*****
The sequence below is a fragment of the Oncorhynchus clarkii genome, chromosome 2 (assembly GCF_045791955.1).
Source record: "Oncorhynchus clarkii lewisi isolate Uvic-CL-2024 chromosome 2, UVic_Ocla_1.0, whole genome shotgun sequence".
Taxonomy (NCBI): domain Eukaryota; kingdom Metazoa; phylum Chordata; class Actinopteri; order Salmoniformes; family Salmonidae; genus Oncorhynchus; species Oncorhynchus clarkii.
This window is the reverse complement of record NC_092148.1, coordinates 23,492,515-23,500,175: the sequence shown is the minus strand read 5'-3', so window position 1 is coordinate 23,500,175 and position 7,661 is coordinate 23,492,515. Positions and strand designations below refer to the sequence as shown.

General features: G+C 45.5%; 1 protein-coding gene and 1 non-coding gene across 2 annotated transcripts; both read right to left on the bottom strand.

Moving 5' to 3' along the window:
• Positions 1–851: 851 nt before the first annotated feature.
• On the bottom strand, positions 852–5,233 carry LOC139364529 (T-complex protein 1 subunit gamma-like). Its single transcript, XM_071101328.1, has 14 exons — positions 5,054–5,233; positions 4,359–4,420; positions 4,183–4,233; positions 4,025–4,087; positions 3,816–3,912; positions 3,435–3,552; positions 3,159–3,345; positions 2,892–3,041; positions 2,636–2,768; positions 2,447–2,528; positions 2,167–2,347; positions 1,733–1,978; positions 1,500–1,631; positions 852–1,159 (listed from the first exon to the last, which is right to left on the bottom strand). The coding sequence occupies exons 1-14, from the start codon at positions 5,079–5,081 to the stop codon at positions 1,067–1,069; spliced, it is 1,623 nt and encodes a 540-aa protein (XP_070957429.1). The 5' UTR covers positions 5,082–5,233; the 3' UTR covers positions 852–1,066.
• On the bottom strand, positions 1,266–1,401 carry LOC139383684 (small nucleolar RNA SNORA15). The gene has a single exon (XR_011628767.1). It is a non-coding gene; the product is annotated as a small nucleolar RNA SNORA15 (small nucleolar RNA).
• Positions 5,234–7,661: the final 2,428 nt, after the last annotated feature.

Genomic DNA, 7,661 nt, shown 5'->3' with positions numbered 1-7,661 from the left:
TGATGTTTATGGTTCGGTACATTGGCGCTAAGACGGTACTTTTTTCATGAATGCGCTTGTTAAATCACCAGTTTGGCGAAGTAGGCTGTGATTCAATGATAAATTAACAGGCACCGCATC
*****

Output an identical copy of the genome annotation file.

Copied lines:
The sequence below is a fragment of the Oncorhynchus clarkii genome, chromosome 2 (assembly GCF_045791955.1).
Source record: "Oncorhynchus clarkii lewisi isolate Uvic-CL-2024 chromosome 2, UVic_Ocla_1.0, whole genome shotgun sequence".
Taxonomy (NCBI): domain Eukaryota; kingdom Metazoa; phylum Chordata; class Actinopteri; order Salmoniformes; family Salmonidae; genus Oncorhynchus; species Oncorhynchus clarkii.
This window is the reverse complement of record NC_092148.1, coordinates 23,492,515-23,500,175: the sequence shown is the minus strand read 5'-3', so window position 1 is coordinate 23,500,175 and position 7,661 is coordinate 23,492,515. Positions and strand designations below refer to the sequence as shown.

General features: G+C 45.5%; 1 protein-coding gene and 1 non-coding gene across 2 annotated transcripts; both read right to left on the bottom strand.

Moving 5' to 3' along the window:
• Positions 1–851: 851 nt before the first annotated feature.
• On the bottom strand, positions 852–5,233 carry LOC139364529 (T-complex protein 1 subunit gamma-like). Its single transcript, XM_071101328.1, has 14 exons — positions 5,054–5,233; positions 4,359–4,420; positions 4,183–4,233; positions 4,025–4,087; positions 3,816–3,912; positions 3,435–3,552; positions 3,159–3,345; positions 2,892–3,041; positions 2,636–2,768; positions 2,447–2,528; positions 2,167–2,347; positions 1,733–1,978; positions 1,500–1,631; positions 852–1,159 (listed from the first exon to the last, which is right to left on the bottom strand). The coding sequence occupies exons 1-14, from the start codon at positions 5,079–5,081 to the stop codon at positions 1,067–1,069; spliced, it is 1,623 nt and encodes a 540-aa protein (XP_070957429.1). The 5' UTR covers positions 5,082–5,233; the 3' UTR covers positions 852–1,066.
• On the bottom strand, positions 1,266–1,401 carry LOC139383684 (small nucleolar RNA SNORA15). The gene has a single exon (XR_011628767.1). It is a non-coding gene; the product is annotated as a small nucleolar RNA SNORA15 (small nucleolar RNA).
• Positions 5,234–7,661: the final 2,428 nt, after the last annotated feature.

Genomic DNA, 7,661 nt, shown 5'->3' with positions numbered 1-7,661 from the left:
TGATGTTTATGGTTCGGTACATTGGCGCTAAGACGGTACTTTTTTCATGAATGCGCTTGTTAAATCACCAGTTTGGCGAAGTAGGCTGTGATTCAATGATAAATTAACAGGCACCGCATC